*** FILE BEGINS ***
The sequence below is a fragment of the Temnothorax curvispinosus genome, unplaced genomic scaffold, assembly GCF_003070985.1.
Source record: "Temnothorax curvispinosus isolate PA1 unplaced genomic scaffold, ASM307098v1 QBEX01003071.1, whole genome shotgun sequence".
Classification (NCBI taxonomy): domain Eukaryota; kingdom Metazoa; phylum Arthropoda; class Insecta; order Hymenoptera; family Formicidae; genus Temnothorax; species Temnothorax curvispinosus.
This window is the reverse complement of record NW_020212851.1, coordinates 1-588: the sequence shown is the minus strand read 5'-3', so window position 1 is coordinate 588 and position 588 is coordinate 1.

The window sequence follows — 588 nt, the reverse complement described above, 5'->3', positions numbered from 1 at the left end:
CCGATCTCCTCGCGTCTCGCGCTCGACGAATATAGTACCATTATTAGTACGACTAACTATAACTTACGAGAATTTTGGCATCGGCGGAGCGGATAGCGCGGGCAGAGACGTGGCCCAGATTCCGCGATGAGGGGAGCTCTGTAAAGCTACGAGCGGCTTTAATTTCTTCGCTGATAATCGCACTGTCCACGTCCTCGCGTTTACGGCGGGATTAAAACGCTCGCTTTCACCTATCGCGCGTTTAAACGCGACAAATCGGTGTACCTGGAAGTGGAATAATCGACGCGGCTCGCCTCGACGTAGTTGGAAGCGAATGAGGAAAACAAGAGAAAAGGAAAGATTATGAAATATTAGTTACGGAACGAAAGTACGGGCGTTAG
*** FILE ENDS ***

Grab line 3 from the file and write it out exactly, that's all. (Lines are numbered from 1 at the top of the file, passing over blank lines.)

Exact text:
Classification (NCBI taxonomy): domain Eukaryota; kingdom Metazoa; phylum Arthropoda; class Insecta; order Hymenoptera; family Formicidae; genus Temnothorax; species Temnothorax curvispinosus.